ESG funds accounted for 90 per cent of equity fund inflows in July, according to new research.
The funds saw net inflows of £995m, their second best monthly performance, according to global flows network Calastone.
The data showed investors were starting to fine tune their ESG investments, as ESG equity funds with a targeted geographical or sector focus made up a greater share of inflows.
Indeed £1 in every £12 of overall ESG fund inflows being invested in those with a UK focus.
For the year to date, ESG sector funds have seen £764m in inflows - two thirds of all their cumulative inflows since 2015.
The data also showed more than nine tenths of these ESG flows were into active equity funds.
Indeed inflows into passive funds dropped to £39m in July, their second-worst month in more than five-and-a-half years, while inflows into passive funds were £1.08bn.
However, inflows into equity funds overall dropped in July, which Calastone said was due to concerns over global growth "and the high value of stock markets around the world".
The data showed net inflows to equity funds fell to £1.1bn, which is half the average monthly inflow over the past six months.
Edward Glyn, head of global markets at Calastone, said ESG funds had proven a real “game changer”.
“Investors seem to view them as a class apart – even after two years of dramatic growth, the trend of inflows is still firmly on an upward path, with only relatively minor wobbles when the wider stock market is down,” he said.
“Most ESG funds are actively managed, so the ESG gold rush is masking what are in fact much more normal trading patterns for ‘traditional’ active equity funds – flows for these funds are still just as driven by sentiment as ever. In the last two years, non-ESG active funds have seen outflows in more than five months in 10.”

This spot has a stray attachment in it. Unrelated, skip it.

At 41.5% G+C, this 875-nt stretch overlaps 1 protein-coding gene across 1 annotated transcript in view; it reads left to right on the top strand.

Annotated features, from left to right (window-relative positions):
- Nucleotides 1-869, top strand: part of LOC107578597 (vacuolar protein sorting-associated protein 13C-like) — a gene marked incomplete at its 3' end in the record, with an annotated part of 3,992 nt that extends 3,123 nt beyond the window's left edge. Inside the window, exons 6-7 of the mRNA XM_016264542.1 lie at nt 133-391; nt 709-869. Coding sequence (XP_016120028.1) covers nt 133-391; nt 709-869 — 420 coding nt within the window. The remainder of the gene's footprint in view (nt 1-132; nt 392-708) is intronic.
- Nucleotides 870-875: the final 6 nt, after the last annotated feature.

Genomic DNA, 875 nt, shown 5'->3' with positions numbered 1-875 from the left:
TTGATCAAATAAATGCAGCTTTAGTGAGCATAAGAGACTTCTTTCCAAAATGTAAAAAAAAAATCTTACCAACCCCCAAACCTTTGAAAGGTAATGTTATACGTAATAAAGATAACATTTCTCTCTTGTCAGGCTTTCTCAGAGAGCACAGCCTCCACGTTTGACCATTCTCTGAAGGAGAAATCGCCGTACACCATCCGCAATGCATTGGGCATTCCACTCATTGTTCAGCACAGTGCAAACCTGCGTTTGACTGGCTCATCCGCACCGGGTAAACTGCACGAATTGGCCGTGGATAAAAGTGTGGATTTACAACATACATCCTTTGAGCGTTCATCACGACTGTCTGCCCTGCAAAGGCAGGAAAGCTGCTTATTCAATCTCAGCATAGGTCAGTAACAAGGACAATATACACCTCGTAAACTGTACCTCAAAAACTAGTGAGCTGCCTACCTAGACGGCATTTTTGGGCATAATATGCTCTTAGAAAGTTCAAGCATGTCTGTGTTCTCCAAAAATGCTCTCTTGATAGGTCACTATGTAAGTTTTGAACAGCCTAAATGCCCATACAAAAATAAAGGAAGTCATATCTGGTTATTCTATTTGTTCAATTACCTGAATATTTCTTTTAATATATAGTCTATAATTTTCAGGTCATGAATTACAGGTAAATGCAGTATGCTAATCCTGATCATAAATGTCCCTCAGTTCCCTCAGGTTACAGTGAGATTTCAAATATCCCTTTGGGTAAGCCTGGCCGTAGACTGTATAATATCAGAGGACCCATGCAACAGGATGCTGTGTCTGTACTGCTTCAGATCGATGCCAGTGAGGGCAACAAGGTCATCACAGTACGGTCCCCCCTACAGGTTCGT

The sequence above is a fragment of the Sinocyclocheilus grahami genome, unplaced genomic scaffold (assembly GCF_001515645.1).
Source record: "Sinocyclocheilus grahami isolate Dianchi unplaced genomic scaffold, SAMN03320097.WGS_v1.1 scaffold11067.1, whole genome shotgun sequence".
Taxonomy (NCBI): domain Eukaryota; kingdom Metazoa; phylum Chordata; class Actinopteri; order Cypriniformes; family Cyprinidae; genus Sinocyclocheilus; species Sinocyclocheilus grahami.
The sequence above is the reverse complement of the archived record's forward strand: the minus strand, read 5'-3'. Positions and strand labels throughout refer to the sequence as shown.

Last month, a portfolio manager at Schroders said investors looking to gain exposure to thematic investments should consider an active approach.
Alex Monk, fund manager of the Schroder Global Energy Transition Fund, told FTAdviser there were a number of reasons why an active approach to thematic investing added value.
“The first is that typically, when you look at passive indexes today, they offer either imbalanced or incomplete exposure to a theme,” he said.
“That's not to say that going forward, that can't be rectified. But if you look at the passive indexes that exist today, they tend to be very concentrated around specific sub sectors and specific names within that.
“That’s typically a function of bigger names within the space and the more mature technologies and the more obvious technologies related to a theme.
In June, research from Quilter Investors showed that investors have more confidence in active portfolio management than passives when it comes to achieving their objectives.